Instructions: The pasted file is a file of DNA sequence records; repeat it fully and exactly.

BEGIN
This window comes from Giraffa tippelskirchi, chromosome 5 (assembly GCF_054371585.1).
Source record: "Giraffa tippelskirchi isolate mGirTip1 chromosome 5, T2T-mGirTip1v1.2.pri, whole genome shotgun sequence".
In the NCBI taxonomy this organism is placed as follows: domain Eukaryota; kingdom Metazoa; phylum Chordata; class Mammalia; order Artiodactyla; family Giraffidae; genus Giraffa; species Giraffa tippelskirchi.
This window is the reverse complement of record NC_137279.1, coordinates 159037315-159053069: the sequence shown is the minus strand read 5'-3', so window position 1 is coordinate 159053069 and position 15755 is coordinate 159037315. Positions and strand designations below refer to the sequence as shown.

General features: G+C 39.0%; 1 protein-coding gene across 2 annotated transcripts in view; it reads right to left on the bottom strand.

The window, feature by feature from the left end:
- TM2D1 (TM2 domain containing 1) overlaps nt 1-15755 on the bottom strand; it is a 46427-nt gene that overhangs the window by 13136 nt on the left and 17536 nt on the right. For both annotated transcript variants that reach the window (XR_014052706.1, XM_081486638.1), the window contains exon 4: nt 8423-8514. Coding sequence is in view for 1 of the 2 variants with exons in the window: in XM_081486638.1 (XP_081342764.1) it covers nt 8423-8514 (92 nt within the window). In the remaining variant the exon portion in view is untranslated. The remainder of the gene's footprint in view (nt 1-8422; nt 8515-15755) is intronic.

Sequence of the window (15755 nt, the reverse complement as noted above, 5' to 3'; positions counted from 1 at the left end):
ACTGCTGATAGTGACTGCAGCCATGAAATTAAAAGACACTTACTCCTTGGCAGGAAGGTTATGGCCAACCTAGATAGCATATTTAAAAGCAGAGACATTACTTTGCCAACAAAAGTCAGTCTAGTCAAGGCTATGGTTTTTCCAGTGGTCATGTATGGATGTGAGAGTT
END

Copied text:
This window comes from Giraffa tippelskirchi, chromosome 5 (assembly GCF_054371585.1).
Source record: "Giraffa tippelskirchi isolate mGirTip1 chromosome 5, T2T-mGirTip1v1.2.pri, whole genome shotgun sequence".
In the NCBI taxonomy this organism is placed as follows: domain Eukaryota; kingdom Metazoa; phylum Chordata; class Mammalia; order Artiodactyla; family Giraffidae; genus Giraffa; species Giraffa tippelskirchi.
This window is the reverse complement of record NC_137279.1, coordinates 159037315-159053069: the sequence shown is the minus strand read 5'-3', so window position 1 is coordinate 159053069 and position 15755 is coordinate 159037315. Positions and strand designations below refer to the sequence as shown.

General features: G+C 39.0%; 1 protein-coding gene across 2 annotated transcripts in view; it reads right to left on the bottom strand.

The window, feature by feature from the left end:
- TM2D1 (TM2 domain containing 1) overlaps nt 1-15755 on the bottom strand; it is a 46427-nt gene that overhangs the window by 13136 nt on the left and 17536 nt on the right. For both annotated transcript variants that reach the window (XR_014052706.1, XM_081486638.1), the window contains exon 4: nt 8423-8514. Coding sequence is in view for 1 of the 2 variants with exons in the window: in XM_081486638.1 (XP_081342764.1) it covers nt 8423-8514 (92 nt within the window). In the remaining variant the exon portion in view is untranslated. The remainder of the gene's footprint in view (nt 1-8422; nt 8515-15755) is intronic.

Sequence of the window (15755 nt, the reverse complement as noted above, 5' to 3'; positions counted from 1 at the left end):
ACTGCTGATAGTGACTGCAGCCATGAAATTAAAAGACACTTACTCCTTGGCAGGAAGGTTATGGCCAACCTAGATAGCATATTTAAAAGCAGAGACATTACTTTGCCAACAAAAGTCAGTCTAGTCAAGGCTATGGTTTTTCCAGTGGTCATGTATGGATGTGAGAGTT